Among the Red Indians: Chapter 9

 •  5 min. read  •  grade level: 6
MANY of the Indians not only listened with great attention to the preaching of the gospel whenever Mr. Young visited their fishing or hunting grounds, but received the word with gladness, and showed by their changed lives that for them "old things had passed away." Upon his first visit to a tribe who lived so far from the mission house that it was not possible to visit them oftener than twice a year, in summer by canoe and in winter by dog-train, he became interested in a very aged man, with snow-white hair, who, though he at first opposed the missionary, and was angry with him for going amongst his people, soon became an earnest and attentive listener, and said he wished very much to become a Christian. He never seemed to tire of listening to simple Bible teaching or having the way of salvation more fully explained to him. He would follow Mr. Young from place to place like his shadow. If he taught the children, preached the gospel to the older people, or visited among the wigwams, it made no difference to the old man, he was always by his side.
Sometimes, when after a long day's work in preaching and visiting, the tired missionary, before wrapping himself in his blanket and lying down upon his bed of leaves and twigs, would kneel for a short time in silent prayer, a quiet voice, close to his ear, would whisper, "Missi, pray in Indian, and pray very loud that poor Indian can hear you." When the visit, that was all too short, came to an end, he would say, "Come back very soon, yes, very soon. I am an old man, and I cannot remember all you have told me about the great Spirit and His Son Jesus Christ. I want to hear it all again many, many times that I may not forget it.”
It was the old man's farewell—they were not to meet again on earth. On his next visit to his village, quite a crowd gathered round the missionary to bid him welcome. Long and anxiously, but in vain, he looked for the old man with snow-white hair. The first gospel service was held only an hour after his arrival. At its close he asked, "Where is the grandfather, the old man with hair like the snowdrift?”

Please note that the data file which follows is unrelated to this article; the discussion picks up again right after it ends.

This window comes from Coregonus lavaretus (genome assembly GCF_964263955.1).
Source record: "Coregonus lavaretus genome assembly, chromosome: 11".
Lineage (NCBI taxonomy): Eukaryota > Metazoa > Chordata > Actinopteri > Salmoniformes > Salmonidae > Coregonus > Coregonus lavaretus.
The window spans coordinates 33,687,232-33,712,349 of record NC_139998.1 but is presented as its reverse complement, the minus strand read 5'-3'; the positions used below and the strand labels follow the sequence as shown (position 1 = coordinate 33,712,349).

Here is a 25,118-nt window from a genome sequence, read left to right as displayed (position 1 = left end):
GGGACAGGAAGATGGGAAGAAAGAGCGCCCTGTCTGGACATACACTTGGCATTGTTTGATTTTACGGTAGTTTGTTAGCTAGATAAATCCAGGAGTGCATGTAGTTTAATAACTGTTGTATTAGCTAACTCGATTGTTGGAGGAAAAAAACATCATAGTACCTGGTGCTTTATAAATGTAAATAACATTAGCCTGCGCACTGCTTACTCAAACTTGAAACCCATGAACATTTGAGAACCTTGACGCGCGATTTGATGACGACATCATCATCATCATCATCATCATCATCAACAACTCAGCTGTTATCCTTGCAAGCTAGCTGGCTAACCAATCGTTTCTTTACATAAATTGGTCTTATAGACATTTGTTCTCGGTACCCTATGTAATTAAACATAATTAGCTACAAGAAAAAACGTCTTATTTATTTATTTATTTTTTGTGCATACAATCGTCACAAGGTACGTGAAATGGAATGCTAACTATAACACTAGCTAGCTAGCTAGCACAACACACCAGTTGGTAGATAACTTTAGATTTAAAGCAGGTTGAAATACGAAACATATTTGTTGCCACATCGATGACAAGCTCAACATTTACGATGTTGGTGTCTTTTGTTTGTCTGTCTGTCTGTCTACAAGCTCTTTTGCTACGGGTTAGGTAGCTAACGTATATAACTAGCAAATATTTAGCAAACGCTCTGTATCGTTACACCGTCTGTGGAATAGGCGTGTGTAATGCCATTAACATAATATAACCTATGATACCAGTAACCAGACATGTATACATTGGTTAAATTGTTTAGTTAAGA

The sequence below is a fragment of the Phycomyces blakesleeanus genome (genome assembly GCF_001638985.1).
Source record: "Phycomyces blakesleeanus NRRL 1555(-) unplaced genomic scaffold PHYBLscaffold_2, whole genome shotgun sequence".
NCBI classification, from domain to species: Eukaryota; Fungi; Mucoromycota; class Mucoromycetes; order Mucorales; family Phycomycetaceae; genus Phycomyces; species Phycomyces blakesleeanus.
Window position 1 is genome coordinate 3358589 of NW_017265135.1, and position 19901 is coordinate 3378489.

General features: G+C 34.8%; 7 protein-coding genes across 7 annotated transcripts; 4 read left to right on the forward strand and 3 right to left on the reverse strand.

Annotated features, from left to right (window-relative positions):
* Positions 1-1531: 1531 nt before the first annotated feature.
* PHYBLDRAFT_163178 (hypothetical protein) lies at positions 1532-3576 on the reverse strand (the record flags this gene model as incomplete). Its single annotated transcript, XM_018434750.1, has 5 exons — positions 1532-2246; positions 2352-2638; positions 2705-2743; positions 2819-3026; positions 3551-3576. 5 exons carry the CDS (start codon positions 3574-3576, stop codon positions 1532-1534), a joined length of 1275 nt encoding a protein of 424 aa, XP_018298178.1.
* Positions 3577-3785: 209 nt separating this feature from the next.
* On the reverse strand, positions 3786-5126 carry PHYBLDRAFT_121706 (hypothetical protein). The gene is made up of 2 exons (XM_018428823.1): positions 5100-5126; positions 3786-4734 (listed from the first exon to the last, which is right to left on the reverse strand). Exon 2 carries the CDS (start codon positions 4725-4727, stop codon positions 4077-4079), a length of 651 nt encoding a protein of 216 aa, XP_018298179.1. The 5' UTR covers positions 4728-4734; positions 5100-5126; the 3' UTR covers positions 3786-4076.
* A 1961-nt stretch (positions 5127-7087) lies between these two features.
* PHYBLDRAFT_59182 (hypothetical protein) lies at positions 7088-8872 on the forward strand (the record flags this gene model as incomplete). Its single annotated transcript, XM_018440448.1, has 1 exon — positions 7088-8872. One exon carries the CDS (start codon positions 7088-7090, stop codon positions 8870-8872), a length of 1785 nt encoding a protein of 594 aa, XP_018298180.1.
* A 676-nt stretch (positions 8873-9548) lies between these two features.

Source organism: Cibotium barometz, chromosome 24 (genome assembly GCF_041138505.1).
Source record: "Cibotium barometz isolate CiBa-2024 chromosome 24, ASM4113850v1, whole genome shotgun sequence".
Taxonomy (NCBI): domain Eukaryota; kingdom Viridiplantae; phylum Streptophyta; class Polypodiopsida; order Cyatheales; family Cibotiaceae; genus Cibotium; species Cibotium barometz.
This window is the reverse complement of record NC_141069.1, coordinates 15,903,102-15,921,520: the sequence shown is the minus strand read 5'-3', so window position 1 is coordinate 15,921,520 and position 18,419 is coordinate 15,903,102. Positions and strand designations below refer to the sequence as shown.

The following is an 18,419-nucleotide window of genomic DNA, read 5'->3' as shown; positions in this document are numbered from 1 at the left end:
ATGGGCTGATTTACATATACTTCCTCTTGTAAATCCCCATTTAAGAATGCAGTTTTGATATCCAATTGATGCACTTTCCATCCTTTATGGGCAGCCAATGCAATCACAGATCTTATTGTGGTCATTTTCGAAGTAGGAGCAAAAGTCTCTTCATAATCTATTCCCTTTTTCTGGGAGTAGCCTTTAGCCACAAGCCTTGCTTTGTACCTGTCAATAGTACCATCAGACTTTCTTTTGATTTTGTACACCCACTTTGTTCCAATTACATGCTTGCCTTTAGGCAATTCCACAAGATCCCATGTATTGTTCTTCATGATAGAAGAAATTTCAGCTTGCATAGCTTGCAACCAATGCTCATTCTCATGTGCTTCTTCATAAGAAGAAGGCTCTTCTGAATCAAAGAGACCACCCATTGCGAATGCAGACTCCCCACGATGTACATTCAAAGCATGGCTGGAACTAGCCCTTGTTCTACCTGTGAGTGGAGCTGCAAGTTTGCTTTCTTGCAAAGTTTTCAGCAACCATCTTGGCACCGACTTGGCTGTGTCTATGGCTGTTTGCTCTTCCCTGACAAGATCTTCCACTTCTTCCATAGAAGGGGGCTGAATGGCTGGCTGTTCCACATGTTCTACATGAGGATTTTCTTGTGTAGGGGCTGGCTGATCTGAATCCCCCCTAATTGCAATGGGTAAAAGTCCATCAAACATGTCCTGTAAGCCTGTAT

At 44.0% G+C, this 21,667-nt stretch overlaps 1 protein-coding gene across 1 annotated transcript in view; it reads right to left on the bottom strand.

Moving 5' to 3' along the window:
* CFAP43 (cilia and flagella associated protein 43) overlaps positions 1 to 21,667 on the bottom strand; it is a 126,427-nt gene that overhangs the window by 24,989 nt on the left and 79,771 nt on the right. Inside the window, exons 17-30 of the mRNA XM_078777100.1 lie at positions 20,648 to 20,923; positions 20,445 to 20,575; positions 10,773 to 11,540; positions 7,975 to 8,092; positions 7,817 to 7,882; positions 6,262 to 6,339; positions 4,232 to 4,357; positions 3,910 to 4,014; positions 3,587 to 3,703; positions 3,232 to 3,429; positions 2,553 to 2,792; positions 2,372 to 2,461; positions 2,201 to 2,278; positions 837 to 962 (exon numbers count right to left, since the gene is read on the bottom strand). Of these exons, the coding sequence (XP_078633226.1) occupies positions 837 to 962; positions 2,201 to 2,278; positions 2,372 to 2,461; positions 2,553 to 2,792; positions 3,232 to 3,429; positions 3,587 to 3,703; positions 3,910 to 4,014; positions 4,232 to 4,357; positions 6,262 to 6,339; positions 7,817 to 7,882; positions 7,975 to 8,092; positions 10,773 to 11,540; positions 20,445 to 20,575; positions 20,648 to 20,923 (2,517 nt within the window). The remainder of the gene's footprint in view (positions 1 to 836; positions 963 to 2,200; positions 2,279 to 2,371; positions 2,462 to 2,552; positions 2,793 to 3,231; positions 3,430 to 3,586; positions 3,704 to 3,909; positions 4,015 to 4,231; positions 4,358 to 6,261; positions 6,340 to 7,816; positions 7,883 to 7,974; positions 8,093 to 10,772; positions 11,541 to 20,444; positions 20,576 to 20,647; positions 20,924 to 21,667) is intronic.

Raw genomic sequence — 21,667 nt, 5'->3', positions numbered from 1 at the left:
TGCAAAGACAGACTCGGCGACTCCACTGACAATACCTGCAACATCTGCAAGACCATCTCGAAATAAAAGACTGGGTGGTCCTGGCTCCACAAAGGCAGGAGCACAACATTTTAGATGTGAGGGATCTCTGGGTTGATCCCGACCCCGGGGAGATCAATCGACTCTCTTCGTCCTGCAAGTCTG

The people, among whom were quite a number of his sons and grandsons, looked sadly at each other, but no one spoke. The Red Indians, until as Christians they have learned that through the death and resurrection of the Lord Jesus Christ death is a conquered foe, will not, if they can in any way avoid doing so, speak of any of the friends or relations they have lost through death. But Mr. Young continued, "Tell me why he is not here. What have you done with him? Tell me quickly, for I must know.”
After what seemed a long silence, one of the sons rose, and said, "Our father with the snowy hair is no longer among the living.”
The answer left no doubt as to the old man's death. "Tell me why he left you. I very much wish to know.”
“Come with us to our wigwam, and we will tell you," they said. The account of the old man's death is best given in their own words.
"Soon after you left us last summer, missionary, the grandfather got very sick, and after some weeks he seemed to know that he must soon leave us. He called us all to him, and said a great many words to us. I cannot remember all that he said, but I do remember that he said, ‘Oh, how I wish Missi would soon come again to talk to me and comfort me! But he is far away, and my memory is bad. I forget what he said to me, and many of the words he read to me out of the great book. My body is getting weak, and so is my mind. Tell him his coming was like the sunshine on the waters; but he came so seldom that many of the good things he used to tell us about the great Spirit and His Son seemed to have slipped away from me. Tell him how, as long as I was able, I used to go day after day to the point and look over the lake to watch for his canoe returning. And when the winter set in I would go out to the rocks and listen for the sound of his sleigh-bells. But, alas! I heard them not. Oh, that he were here now; he would help me, he would comfort me. But he is far away, so get me my old drum, for I must die as my fathers have done.
But you are young, and your memories are not bad; you can remember all the missionary has said to you. Listen to his words. Do not let them slip from your minds. Serve the great Spirit, love His great book, and then you will not die as I am dying, in the dark. But you must give up all our old heathen Indian ways. You must be Christians.'
“Soon after that he spoke no more, and we thought he was asleep. But when we could not hear him breathe, we went near and touched his hand. It was cold, and we knew he was not among the living. But we do not forget his words, and we want you to stay till you have taught us how to become disciples of Jesus Christ.”